“Life Saver Aboard The Jamaica Mon” by Jacob Weber

Surely, this was a cry for help. Generally, the Governors wanted the staff to stay out of the lives of passengers. There were some things going on that passengers wanted to believe nobody noticed. There were couples swapping partners, both with and without the knowledge and consent of the people they’d arrived with. There were orgies with all kinds of drugs, especially among the senior citizens.

“I’m Sorry for Your Loss” by Jeremy Townley

We can’t all be like Lotta Tornberg, environmental crusader. I, for one, never had her strength and confidence, her resilient spirit. She remained optimistic to the end, certain that her peaceful protests, with the speeches and marches and sit-ins, would actually make a difference. Back then, her image was everywhere: a slight twelve year-old girl with braided pigtails and a doughy smile. Politicians, not to mention some of the most egregious corporate polluters, paid her lip service, while working adamantly to undermine her cause and credibility. Lotta simply gritted her teeth and doubled down.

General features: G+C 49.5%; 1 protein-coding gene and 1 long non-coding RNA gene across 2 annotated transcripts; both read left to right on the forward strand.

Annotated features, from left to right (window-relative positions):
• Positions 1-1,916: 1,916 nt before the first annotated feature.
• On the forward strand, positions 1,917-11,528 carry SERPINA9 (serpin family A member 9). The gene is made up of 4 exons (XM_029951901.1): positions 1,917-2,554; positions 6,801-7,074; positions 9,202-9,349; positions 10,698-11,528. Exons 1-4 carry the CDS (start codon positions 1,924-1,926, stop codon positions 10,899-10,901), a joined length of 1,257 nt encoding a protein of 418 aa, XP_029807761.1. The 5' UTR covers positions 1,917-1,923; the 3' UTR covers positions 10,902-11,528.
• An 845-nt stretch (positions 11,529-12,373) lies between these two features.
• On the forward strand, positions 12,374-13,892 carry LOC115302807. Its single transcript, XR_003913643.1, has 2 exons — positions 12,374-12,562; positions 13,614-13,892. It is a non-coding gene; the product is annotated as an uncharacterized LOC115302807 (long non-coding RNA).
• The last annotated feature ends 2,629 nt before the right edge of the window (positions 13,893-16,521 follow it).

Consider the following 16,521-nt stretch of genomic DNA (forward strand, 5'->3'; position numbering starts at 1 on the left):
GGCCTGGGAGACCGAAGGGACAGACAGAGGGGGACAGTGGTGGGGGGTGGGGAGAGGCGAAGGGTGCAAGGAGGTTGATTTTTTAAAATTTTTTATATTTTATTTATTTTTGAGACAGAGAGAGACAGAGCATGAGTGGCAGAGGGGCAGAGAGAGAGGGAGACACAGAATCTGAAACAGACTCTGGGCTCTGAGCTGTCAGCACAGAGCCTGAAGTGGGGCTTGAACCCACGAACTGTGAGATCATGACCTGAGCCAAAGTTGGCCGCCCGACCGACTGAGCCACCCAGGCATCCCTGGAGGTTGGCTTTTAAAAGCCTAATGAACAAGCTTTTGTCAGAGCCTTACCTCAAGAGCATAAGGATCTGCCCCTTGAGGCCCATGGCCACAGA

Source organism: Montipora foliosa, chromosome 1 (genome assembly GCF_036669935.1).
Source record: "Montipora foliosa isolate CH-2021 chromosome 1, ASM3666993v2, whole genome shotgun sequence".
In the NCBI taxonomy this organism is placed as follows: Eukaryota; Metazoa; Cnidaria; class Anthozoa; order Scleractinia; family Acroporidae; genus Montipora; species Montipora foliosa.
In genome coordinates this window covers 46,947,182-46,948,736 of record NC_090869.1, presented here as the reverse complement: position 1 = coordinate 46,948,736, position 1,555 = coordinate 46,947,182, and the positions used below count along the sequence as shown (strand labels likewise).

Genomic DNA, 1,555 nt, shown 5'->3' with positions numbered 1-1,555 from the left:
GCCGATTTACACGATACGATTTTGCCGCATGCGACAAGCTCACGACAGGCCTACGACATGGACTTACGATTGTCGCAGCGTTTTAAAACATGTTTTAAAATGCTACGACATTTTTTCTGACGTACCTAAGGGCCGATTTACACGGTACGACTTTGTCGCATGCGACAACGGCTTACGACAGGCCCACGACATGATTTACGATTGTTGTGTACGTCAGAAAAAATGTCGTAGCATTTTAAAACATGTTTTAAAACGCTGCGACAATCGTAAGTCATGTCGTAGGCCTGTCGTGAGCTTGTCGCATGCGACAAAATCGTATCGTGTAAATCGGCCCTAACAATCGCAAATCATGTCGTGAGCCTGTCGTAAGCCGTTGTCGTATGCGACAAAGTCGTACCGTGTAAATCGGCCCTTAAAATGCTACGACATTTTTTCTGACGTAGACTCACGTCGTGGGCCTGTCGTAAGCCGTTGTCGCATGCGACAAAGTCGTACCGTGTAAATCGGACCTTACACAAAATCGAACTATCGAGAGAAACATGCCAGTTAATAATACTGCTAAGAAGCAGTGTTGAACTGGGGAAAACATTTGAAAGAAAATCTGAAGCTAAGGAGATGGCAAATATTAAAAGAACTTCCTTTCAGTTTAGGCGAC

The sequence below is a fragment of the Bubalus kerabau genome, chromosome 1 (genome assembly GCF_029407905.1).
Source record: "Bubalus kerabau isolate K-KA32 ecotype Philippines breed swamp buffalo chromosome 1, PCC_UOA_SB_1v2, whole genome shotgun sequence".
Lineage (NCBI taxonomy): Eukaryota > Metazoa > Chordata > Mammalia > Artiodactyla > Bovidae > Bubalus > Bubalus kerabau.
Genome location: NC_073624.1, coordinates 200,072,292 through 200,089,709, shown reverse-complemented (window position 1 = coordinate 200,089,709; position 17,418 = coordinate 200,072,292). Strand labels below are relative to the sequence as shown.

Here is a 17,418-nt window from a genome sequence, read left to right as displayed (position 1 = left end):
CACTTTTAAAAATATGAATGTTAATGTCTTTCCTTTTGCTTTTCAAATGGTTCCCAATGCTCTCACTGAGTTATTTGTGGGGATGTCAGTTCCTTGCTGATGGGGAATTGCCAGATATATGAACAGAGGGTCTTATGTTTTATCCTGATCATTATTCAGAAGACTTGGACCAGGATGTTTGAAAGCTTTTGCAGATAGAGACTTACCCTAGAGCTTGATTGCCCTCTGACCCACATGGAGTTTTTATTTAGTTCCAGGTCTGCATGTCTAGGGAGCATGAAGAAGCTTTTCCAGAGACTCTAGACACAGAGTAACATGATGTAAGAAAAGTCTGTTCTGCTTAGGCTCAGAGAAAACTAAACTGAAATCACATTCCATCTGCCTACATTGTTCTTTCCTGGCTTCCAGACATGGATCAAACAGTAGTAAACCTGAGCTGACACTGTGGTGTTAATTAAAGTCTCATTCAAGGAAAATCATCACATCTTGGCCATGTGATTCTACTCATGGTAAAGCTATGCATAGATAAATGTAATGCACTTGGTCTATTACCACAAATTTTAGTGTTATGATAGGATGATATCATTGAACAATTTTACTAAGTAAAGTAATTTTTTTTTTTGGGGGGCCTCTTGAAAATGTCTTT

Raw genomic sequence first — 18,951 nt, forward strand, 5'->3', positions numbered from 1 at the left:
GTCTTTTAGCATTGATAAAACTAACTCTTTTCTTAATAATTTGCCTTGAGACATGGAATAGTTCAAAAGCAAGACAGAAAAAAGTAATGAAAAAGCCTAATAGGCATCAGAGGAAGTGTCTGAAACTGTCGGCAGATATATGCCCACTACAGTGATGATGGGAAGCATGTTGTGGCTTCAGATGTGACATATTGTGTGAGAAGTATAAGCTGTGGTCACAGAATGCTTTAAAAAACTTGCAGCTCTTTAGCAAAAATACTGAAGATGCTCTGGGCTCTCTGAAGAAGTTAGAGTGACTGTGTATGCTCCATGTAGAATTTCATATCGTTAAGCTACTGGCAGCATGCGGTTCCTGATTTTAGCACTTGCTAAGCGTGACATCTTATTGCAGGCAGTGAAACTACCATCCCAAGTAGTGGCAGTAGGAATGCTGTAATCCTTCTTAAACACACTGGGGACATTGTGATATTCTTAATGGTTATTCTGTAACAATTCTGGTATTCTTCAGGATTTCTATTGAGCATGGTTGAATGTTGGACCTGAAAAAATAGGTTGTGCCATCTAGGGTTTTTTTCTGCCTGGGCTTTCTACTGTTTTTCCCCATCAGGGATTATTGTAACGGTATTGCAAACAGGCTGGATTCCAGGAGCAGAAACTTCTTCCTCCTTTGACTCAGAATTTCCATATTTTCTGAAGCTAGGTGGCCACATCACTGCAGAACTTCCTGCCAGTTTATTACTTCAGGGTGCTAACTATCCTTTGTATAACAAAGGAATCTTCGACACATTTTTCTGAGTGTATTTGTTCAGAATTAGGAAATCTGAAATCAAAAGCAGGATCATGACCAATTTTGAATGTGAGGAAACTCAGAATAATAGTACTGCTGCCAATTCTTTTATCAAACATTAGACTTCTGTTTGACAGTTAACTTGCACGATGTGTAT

“K-120” by Brett Finlayson

I didn’t used to tell the ski jumpers about the time they have to endure at the top, but in the more than thirty years I’ve worked at the Lake Placid Olympic Jumping Complex—meeting the competitors at the base of the K-120 long jump and directing them to the start—I’ve come to realize that it’s better to get this information on the table immediately. Otherwise, they grow restless. We all do. And that’s when the real accidents happen.

excerpt, “Night Coming Tenderly” by Sandra Jackson-Opoku

The bid-whist-playing, gin-drinking, chit’lin-cooking, barbecuing, party-loving Pattersons. That was Mama’s family–loud, boisterous and slightly disreputable. Miss Jonita declared them “country,” though the Pattersons had been established in Chicago a good half-century before Miss Jonita’s people came Up North, or as Black folks ironically deemed it, “Up South” from Arkansas.

“A Homeroom Meeting” by Fumiki Takahashi, translated from the Japanese by Toshiya Kamei

The day before the world was supposed to end, Kasumi woke up in the morning and slipped into her school uniform as usual. She had nothing else to do. Besides, she didn’t dislike school. On the other hand, her best friend, Tomo-chan, had left for a trip a few days earlier, saying she would spend time with her boyfriend. By this time, she would have lost her virginity.